Two questions are important. How do you convince people in India and abroad to give you money for your fund? And after you are done with that, how do you make money? For yourself and your investors.
If you’ve ever done either of these tasks before, you’d have a rich experience — stories to tell — of the people you’ve met, conversations you’ve had, the singular moments of the pitch and the follow. A while back, I reached out to Karthik B. Reddy, the co-founder and managing partner at Blume Ventures, to check if he would be interested in chatting about his experience. This was around the time Blume Ventures closed its Fund II, having raised $60 million. Karthik agreed; sure, let’s do this.
What follows below is an edited transcript of two, very long chats. The conversation is candid and thoughtful. Karthik’s candour is evident, in parts where he talks about the herculean task of setting up a venture capital fund in India, especially when raising money from domestic investors, the taxation quagmire and the odds a VC firm is up against when it comes to delivering multi-bagger returns. The choice of subject is important. Blume Ventures was the first VC firm in India to have raised 100% of its money from domestic investors: Rs 100 crore. Karthik’s perspective is a fresh break from the platitudes espoused around VC firms and the art of deal making. The conversation is also interspersed with observations and data from this writer to put some of Karthik’s points in perspective.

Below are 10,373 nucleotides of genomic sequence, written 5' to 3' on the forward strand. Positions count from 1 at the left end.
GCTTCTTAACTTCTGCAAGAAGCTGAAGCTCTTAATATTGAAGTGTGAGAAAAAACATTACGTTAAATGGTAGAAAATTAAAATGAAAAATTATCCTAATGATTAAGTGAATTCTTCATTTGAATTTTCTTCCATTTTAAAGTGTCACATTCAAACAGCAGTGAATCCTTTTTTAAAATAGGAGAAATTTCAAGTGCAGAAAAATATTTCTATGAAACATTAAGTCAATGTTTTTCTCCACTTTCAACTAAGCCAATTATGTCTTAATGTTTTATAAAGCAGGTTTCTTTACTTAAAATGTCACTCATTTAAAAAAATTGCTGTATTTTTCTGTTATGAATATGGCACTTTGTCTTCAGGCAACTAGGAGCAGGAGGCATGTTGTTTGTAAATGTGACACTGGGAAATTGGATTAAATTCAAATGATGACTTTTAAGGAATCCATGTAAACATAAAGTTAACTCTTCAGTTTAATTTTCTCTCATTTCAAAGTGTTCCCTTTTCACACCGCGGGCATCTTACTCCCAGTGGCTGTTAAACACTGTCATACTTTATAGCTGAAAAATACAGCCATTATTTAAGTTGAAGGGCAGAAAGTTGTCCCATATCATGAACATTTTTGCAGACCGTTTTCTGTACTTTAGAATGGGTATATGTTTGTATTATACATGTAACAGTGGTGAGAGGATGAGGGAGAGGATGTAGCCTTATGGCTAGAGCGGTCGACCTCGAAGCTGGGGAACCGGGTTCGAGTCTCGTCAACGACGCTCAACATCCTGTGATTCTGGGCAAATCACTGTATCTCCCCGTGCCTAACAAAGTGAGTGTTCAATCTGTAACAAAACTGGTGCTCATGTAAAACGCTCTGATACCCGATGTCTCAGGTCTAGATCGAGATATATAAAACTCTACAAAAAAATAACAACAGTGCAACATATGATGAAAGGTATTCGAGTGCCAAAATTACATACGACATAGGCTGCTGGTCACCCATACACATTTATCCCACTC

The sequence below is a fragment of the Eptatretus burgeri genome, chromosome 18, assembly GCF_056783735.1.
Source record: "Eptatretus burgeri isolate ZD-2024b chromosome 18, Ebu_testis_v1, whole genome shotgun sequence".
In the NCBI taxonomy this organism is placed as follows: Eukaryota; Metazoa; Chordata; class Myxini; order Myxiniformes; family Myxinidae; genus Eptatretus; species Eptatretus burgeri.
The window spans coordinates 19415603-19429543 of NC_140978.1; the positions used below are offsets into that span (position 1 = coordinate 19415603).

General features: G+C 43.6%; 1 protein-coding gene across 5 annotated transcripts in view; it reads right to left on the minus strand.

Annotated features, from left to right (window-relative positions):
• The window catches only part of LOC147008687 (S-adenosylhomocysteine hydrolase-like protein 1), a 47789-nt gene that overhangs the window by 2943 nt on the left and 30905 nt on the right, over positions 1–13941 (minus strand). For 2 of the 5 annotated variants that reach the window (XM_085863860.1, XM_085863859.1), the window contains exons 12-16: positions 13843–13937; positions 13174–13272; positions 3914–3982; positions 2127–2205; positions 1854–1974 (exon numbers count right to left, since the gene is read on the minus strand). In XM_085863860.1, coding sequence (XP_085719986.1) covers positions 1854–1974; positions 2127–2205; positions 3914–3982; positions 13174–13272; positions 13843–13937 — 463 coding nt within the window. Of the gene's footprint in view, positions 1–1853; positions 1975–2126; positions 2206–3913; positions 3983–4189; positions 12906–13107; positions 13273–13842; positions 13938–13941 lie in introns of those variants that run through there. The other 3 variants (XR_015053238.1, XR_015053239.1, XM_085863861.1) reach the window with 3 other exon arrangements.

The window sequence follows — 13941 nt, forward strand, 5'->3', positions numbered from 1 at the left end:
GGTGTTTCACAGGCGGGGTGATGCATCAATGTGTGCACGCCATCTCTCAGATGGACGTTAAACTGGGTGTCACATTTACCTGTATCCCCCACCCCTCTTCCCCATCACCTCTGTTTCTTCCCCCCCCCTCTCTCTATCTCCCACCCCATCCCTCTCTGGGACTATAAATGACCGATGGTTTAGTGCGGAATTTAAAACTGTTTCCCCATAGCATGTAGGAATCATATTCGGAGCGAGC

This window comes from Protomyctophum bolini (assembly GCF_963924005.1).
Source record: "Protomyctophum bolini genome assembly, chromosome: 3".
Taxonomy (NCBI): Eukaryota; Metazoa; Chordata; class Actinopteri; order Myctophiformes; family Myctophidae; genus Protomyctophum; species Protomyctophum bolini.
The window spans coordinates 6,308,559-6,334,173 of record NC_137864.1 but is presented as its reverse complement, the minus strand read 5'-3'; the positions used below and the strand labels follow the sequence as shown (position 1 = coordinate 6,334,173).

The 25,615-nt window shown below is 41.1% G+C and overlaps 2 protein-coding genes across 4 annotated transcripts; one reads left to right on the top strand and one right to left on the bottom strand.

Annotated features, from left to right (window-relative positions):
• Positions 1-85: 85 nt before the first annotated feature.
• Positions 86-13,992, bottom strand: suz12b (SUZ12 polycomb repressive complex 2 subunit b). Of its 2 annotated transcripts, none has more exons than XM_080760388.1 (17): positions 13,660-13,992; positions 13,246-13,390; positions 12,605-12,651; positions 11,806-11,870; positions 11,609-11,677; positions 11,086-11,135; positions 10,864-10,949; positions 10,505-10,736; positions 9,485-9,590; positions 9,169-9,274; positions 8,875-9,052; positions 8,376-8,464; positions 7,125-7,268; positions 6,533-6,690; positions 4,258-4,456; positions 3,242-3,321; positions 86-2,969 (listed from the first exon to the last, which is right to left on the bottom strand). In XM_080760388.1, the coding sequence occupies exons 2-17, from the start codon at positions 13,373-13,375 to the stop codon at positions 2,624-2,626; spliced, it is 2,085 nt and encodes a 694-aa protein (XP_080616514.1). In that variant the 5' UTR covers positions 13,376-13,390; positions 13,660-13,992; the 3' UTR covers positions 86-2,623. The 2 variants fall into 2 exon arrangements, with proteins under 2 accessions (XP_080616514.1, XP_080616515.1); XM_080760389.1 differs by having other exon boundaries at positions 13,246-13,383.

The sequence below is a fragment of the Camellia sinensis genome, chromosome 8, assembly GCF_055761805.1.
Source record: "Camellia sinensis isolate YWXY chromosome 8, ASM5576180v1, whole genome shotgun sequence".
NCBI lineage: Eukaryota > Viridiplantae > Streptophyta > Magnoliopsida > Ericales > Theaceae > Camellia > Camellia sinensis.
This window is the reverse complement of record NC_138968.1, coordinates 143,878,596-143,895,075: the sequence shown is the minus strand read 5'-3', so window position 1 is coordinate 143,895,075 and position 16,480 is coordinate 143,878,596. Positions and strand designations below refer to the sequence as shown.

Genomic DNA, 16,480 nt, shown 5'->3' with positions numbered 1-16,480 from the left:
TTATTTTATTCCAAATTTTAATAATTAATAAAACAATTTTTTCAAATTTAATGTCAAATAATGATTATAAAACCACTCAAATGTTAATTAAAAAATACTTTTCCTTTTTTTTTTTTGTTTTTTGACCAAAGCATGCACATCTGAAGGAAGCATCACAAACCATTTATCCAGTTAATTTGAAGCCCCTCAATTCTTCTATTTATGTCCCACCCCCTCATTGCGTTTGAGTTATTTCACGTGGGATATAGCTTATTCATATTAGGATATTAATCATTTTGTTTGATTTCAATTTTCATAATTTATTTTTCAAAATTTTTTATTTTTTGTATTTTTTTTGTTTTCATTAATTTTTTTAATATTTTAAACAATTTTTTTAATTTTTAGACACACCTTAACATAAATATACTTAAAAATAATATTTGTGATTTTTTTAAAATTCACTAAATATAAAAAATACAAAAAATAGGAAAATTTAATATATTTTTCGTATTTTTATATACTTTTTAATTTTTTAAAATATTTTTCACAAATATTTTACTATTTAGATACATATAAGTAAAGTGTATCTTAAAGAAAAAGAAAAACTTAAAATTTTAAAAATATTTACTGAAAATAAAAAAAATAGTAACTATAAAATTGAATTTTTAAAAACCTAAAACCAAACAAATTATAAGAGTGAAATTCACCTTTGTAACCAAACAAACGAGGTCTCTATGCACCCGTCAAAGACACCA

I have to begin with a few words about Karthik. The first time you sit face to face, across him, for the first few seconds, his smile throws you off. Because it is not a genuine smile. It starts with a slight contraction of his eyes, then his lips spread, he opens his mouth, just a little bit, he puts himself at ease, the head settles back on the chair and a full, brimming smile appears, seconds later. You almost assume Karthik is about to say something funny…
Karthik: So I was meeting this very large family office. People will take issue with me for naming names and I don’t want to do that. But a large family office in Kolkata. The patriarch came and sat. It is a ‘baithak’. (Like a sit-down.) Some of these meetings are like this, so, there are eight guys on the other side. Patriarch. Son. Grandson. Uncle. CFO. A white man, who is a consultant. Everybody is sitting. I am with the wealth manager who took me to the meeting.
This is Fund II, not even Fund I. In Fund I, I have done this 500 times. Even after establishing ourselves with Fund I, we were a marquee fund and which is why we were being presented to this family. So, they said, “aap bataiye, aapka tax lagta hai.” (Tell me, does one have to pay tax?) I said, “yes”.